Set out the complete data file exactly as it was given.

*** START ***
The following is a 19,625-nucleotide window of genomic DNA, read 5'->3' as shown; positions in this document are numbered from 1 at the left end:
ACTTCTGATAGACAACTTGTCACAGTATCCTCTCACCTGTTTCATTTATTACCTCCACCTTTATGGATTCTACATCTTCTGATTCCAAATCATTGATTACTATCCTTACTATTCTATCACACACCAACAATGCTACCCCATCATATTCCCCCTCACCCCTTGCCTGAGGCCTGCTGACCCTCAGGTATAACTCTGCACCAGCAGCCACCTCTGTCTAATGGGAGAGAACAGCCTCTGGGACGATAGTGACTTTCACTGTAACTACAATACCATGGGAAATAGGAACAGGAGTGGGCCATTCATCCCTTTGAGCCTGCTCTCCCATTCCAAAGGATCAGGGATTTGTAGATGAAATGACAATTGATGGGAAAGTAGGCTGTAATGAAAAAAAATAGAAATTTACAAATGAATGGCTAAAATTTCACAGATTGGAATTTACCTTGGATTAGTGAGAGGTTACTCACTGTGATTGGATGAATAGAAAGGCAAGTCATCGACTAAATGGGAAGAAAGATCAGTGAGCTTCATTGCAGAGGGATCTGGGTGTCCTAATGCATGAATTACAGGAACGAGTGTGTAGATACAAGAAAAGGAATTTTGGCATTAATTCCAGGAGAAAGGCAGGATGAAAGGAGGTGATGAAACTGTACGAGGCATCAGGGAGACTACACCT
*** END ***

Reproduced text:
The following is a 19,625-nucleotide window of genomic DNA, read 5'->3' as shown; positions in this document are numbered from 1 at the left end:
ACTTCTGATAGACAACTTGTCACAGTATCCTCTCACCTGTTTCATTTATTACCTCCACCTTTATGGATTCTACATCTTCTGATTCCAAATCATTGATTACTATCCTTACTATTCTATCACACACCAACAATGCTACCCCATCATATTCCCCCTCACCCCTTGCCTGAGGCCTGCTGACCCTCAGGTATAACTCTGCACCAGCAGCCACCTCTGTCTAATGGGAGAGAACAGCCTCTGGGACGATAGTGACTTTCACTGTAACTACAATACCATGGGAAATAGGAACAGGAGTGGGCCATTCATCCCTTTGAGCCTGCTCTCCCATTCCAAAGGATCAGGGATTTGTAGATGAAATGACAATTGATGGGAAAGTAGGCTGTAATGAAAAAAAATAGAAATTTACAAATGAATGGCTAAAATTTCACAGATTGGAATTTACCTTGGATTAGTGAGAGGTTACTCACTGTGATTGGATGAATAGAAAGGCAAGTCATCGACTAAATGGGAAGAAAGATCAGTGAGCTTCATTGCAGAGGGATCTGGGTGTCCTAATGCATGAATTACAGGAACGAGTGTGTAGATACAAGAAAAGGAATTTTGGCATTAATTCCAGGAGAAAGGCAGGATGAAAGGAGGTGATGAAACTGTACGAGGCATCAGGGAGACTACACCT